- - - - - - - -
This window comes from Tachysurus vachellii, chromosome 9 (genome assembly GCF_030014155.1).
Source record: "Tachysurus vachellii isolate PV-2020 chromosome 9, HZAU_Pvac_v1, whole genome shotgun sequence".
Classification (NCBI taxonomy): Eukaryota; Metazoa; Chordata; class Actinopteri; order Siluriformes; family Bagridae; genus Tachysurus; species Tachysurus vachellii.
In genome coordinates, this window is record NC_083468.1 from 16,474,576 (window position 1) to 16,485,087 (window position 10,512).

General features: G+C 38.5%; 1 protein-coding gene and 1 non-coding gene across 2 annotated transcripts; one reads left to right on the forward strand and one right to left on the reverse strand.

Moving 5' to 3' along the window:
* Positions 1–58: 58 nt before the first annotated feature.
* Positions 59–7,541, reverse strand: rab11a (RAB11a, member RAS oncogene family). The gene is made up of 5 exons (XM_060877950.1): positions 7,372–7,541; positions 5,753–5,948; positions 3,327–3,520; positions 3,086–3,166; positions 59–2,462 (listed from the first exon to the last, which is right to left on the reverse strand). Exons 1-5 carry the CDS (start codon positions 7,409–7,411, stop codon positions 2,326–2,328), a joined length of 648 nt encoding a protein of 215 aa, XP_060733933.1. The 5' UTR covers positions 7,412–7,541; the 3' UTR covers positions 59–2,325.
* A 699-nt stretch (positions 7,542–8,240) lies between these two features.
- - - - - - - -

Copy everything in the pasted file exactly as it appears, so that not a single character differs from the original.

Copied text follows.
This window comes from Tachysurus vachellii, chromosome 9 (genome assembly GCF_030014155.1).
Source record: "Tachysurus vachellii isolate PV-2020 chromosome 9, HZAU_Pvac_v1, whole genome shotgun sequence".
Classification (NCBI taxonomy): Eukaryota; Metazoa; Chordata; class Actinopteri; order Siluriformes; family Bagridae; genus Tachysurus; species Tachysurus vachellii.
In genome coordinates, this window is record NC_083468.1 from 16,474,576 (window position 1) to 16,485,087 (window position 10,512).

General features: G+C 38.5%; 1 protein-coding gene and 1 non-coding gene across 2 annotated transcripts; one reads left to right on the forward strand and one right to left on the reverse strand.

Moving 5' to 3' along the window:
* Positions 1–58: 58 nt before the first annotated feature.
* Positions 59–7,541, reverse strand: rab11a (RAB11a, member RAS oncogene family). The gene is made up of 5 exons (XM_060877950.1): positions 7,372–7,541; positions 5,753–5,948; positions 3,327–3,520; positions 3,086–3,166; positions 59–2,462 (listed from the first exon to the last, which is right to left on the reverse strand). Exons 1-5 carry the CDS (start codon positions 7,409–7,411, stop codon positions 2,326–2,328), a joined length of 648 nt encoding a protein of 215 aa, XP_060733933.1. The 5' UTR covers positions 7,412–7,541; the 3' UTR covers positions 59–2,325.
* A 699-nt stretch (positions 7,542–8,240) lies between these two features.